Moving on

Saturday, November 24, 2012


Now that I have come down from the ceiling (directly related to having landed a book deal) and settled onto firm ground once again, I have had a chance to reflect on the journey thus far.  The Beatles would affirm that it was "a long and winding road."  

Perhaps my trek could be useful to some out there who have set out on a similar journey.  For those who have already traveled this road, it might be interesting to compare notes.  Here are just the facts, ma'am (relying on memory in many cases because, as you will see, the journey was long and arduous):

  • 1994 - Sitting under a palm tree on Myrtle Beach, while my husband watched our twin boys, I wrote a poem called "Oceanography," a cathartic exercise in dealing with my mother's mental illness
  • 1996 - "Oceanography" published in The Texas Review
  • 1994-2004 - Numerous poems dealing with the same topic were written and published in various literary magazines.  
  • 2004-2006 - A collection of twenty poems materializes, and writing buddy Carol Baldwin suggests that they need to be a book.
  • 2007 - Work begins on the first draft, called Breakdown
  • 2009 - Attend the Highlights Foundation Writers Workshop at Chautauqua, NY and work directly with Patti Gauch, retiring senior editor of Philomel Books
  • 2010 - Sign with Julia Kenny, agent at MarksonThoma Agency in New York
  • 2011 - Revision requested by William B. Eerdmans Publishing Company on YA novel written in verse titled CRAZY 
  • 2012 - Receive 3 offers within 2 weeks, sign with Eerdmans for a 2014 publication date
If you are good at math, you already know this process spanned eighteen years. Eighteen years!  I feel like this has to be some kind of record.  Somebody correct me if I'm wrong.  But hopeful writers listen up.  Life went on as usual for most of those years, with full-time teaching, full-time kid raising, and full-time being a minister's wife.  I would have to say that the last year of waiting was probably the nearest I got to pulling my hair out, sitting on pins and needles, chewing my nails to the quick, being totally driven to distraction.  Perhaps if it had been fewer than eighteen years, I may have been able to eliminate a few of those cliches!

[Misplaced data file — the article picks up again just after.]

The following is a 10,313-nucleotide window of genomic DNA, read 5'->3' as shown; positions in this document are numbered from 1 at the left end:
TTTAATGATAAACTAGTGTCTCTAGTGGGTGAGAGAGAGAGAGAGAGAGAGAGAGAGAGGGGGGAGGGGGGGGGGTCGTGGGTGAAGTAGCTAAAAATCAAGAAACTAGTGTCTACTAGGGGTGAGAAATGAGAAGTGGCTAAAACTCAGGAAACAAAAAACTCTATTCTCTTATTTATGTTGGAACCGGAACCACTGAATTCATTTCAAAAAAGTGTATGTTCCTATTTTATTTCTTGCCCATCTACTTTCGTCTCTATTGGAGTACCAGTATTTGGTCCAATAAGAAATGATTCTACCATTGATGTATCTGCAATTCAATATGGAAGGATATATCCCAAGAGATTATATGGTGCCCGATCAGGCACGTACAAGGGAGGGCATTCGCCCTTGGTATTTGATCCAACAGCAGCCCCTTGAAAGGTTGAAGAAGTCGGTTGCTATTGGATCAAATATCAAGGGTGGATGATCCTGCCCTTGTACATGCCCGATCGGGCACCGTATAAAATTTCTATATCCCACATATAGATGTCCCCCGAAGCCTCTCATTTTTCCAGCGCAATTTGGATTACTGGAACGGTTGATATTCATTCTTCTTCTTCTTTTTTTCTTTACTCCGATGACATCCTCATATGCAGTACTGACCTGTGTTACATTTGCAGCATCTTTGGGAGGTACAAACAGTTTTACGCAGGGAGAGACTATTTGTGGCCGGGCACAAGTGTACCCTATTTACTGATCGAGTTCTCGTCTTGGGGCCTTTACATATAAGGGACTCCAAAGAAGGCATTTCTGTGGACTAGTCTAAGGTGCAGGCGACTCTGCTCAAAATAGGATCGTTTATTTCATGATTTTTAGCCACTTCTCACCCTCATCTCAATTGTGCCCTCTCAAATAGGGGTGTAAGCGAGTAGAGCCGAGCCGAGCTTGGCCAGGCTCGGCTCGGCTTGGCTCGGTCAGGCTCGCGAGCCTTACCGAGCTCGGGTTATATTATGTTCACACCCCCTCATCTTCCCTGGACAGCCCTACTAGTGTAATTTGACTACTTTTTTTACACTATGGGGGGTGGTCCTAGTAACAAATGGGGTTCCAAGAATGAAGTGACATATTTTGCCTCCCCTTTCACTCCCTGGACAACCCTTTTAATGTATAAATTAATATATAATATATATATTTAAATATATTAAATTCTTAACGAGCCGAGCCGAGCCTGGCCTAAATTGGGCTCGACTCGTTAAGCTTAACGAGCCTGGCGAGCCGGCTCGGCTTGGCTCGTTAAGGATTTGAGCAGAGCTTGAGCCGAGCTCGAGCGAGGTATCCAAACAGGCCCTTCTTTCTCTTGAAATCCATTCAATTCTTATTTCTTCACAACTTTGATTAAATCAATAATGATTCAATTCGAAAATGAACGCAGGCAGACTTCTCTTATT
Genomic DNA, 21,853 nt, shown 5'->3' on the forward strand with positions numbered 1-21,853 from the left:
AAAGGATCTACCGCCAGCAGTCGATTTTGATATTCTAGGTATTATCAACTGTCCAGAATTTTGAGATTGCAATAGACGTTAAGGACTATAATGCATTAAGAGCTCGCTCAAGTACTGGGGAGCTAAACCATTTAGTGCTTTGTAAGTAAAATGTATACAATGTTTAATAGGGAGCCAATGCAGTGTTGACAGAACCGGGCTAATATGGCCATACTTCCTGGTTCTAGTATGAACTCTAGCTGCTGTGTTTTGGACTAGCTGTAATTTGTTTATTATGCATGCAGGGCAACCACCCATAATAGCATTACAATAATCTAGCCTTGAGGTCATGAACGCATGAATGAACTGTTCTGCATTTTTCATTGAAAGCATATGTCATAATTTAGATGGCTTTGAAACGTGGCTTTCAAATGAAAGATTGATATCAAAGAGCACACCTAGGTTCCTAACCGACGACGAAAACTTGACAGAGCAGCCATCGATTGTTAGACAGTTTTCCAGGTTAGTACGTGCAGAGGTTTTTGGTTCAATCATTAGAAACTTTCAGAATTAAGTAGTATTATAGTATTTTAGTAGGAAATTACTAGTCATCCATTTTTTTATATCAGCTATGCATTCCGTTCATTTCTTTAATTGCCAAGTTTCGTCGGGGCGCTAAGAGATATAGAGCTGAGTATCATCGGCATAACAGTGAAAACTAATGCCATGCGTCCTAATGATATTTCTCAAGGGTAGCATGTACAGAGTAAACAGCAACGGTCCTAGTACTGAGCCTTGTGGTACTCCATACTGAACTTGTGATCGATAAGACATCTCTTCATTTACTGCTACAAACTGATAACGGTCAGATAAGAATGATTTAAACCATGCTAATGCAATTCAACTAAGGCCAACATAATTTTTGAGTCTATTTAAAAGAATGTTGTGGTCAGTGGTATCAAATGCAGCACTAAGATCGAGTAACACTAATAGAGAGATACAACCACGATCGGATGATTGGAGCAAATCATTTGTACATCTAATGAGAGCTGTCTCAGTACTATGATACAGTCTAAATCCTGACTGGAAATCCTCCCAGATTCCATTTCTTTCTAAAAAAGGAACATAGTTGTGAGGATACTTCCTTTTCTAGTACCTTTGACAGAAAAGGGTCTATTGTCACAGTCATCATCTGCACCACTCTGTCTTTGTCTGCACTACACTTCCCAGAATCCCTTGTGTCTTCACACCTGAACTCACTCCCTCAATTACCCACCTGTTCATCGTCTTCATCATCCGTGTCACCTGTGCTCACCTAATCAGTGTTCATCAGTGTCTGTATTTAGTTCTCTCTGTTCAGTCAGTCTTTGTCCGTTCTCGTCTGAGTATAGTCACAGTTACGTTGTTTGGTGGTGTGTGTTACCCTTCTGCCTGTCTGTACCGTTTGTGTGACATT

But I write this to ENCOURAGE all writers out there.  If I can wait eighteen years you can stay the course, whatever your course may be, and all the while keep believing in your work.  

Friday, November 16, 2012


You know the old 1941 song made famous by Glen Miller, sung by everyone from Ella Fitzgerald to Beyonce.  Its love song lyrics go like this:

At last my love has come along
My lonely days are over
And life is like a song.

It goes on to say:

I found a dream that I could speak to
A dream that I could call my own......

Writing a fiction book is a lot like entering a love relationship with a real, live person.  You certainly have to get inside the character to the point that he or she becomes real, and you have to love that character through and through.  That's the writing part.  Then, you have to find an agent and/or a publisher who falls in love with that character.  That's the hardest part.  And all the while, you have to hang on to that dream that drove you to the writing and carried you through the desolate days, weeks, and months of waiting for someone in the world out there to connect.

This is my official announcement that my YA novel written in verse, CRAZY, will be published by William B. Eerdmans Publishing Company sometime in 2014. Today I've been running around the house like a mad woman singing this song, because the tune is as seductive as a contract offer, and the words lilting enough to lift my feet right off the floor.

I have lots more of the process that I want share in the days and weeks ahead. But for now, I simply want to bask in the warm glow, give all the glory to God, and keep on singing AT LAST......